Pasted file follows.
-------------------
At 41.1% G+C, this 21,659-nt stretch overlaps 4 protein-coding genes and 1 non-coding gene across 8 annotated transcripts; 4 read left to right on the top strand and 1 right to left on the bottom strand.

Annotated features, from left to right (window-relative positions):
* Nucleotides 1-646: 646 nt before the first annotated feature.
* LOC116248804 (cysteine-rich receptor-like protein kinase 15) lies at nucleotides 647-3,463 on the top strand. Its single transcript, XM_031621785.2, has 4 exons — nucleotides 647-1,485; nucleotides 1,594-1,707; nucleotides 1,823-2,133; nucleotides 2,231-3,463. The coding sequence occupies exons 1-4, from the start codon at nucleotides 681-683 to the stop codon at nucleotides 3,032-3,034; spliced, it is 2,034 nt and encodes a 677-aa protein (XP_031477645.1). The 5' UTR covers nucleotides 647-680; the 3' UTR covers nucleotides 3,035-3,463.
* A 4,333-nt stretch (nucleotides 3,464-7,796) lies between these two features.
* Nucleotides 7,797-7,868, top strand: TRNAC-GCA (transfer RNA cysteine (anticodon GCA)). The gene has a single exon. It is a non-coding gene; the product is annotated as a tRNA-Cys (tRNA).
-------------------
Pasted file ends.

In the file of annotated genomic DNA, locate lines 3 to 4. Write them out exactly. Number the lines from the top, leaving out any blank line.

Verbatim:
* Nucleotides 1-646: 646 nt before the first annotated feature.
* LOC116248804 (cysteine-rich receptor-like protein kinase 15) lies at nucleotides 647-3,463 on the top strand. Its single transcript, XM_031621785.2, has 4 exons — nucleotides 647-1,485; nucleotides 1,594-1,707; nucleotides 1,823-2,133; nucleotides 2,231-3,463. The coding sequence occupies exons 1-4, from the start codon at nucleotides 681-683 to the stop codon at nucleotides 3,032-3,034; spliced, it is 2,034 nt and encodes a 677-aa protein (XP_031477645.1). The 5' UTR covers nucleotides 647-680; the 3' UTR covers nucleotides 3,035-3,463.